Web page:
New advice for pregnant women when choosing sunscreens

New advice for pregnant women when choosing sunscreens

Consumer Reports News: May 24, 2011 06:38 AM

Everyone should use sunscreen when heading out to the sun. But our new sunscreen Ratings say that pregnant women might want to choose ones that don’t contain retinyl palmitate, an ingredient that could possibly increase the risk of birth defects.

That ingredient is a topical form of vitamin A that the skin converts to retinoids. And those compounds, which are also found in certain acne medications, have been linked to an increased risk of birth defects. When checking labels, note that the ingredient is sometimes spelled retinol palmitate and has several synonyms, including vitamin A palmitate and retinol hexadecanoate. Products in our Ratings that include the ingredient are noted with a footnote.

Almost every sunscreen we tested contains some chemical that has been associated with adverse health effects in animal studies. That includes oxybenzone, which might interfere with hormones in the body, and nano-sized ingredients, which are potentially linked to reproductive and developmental problems.

Bottom line: Despite those concerns, our experts say that the proven benefits of sunscreen outweigh any potential harm from the ingredients. And our recent tests of 22 sunscreens found nine that will keep you from sizzling in the sun this summer, including three that cost less than $1 per ounce. In addition, our trained sensory panelists evaluated how the products smelled and felt after being sprayed on or rubbed in.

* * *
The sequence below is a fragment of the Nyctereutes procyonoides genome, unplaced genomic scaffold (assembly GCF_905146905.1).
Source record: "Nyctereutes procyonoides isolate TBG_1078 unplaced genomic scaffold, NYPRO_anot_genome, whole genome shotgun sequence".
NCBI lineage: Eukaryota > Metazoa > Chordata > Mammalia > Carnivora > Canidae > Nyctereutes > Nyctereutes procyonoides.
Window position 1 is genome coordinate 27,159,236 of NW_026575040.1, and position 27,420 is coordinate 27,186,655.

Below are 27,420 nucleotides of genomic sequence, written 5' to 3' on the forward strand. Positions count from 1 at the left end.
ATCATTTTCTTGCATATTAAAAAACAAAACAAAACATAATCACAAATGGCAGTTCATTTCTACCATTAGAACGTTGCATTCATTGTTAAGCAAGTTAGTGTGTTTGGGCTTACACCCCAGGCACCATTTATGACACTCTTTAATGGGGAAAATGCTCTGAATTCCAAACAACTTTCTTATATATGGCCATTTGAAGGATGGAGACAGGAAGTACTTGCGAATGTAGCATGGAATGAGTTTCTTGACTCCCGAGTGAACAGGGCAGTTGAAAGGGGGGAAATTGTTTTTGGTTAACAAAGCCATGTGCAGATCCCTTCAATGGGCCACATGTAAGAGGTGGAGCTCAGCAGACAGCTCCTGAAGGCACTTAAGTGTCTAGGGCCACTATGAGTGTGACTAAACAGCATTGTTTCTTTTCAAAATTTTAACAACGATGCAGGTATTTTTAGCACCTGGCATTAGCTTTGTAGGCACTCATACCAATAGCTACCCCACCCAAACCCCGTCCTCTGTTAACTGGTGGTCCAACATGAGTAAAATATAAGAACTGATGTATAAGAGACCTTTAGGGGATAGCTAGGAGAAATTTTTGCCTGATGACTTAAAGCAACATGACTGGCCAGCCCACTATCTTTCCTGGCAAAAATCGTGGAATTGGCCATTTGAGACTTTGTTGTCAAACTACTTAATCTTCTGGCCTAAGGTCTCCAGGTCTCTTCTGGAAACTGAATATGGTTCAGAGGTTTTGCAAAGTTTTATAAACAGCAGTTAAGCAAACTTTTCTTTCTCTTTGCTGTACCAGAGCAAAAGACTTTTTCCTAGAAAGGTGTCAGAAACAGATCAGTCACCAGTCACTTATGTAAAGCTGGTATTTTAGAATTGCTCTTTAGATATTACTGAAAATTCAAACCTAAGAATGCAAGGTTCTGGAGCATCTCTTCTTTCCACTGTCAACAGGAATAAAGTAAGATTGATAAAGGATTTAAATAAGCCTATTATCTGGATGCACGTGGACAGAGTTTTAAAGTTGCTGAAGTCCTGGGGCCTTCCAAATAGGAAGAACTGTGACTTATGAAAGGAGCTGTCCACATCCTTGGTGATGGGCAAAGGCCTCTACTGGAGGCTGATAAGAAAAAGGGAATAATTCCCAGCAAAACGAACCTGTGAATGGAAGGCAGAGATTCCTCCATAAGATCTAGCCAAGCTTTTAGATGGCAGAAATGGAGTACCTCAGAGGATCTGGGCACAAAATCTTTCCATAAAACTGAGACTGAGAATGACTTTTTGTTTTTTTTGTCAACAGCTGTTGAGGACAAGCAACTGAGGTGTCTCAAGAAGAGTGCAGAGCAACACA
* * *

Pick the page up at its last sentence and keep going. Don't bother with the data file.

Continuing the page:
Remember that sunscreen with a sun protective factor (SPF) of at least 30 should just be one part of your protection plan, along with checking your local UV index, especially for people who are at higher risk for skin cancer, and avoiding midday sun on exposed skin during high UV-index days. When outside, wear a hat with a brim of at least 4 inches, sunglasses, and tightly woven clothing like a long-sleeved beach cover-up. It’s probably not a bad idea to take shower with soap after a day wearing sunscreen, too.

Nicole Sarrubbo

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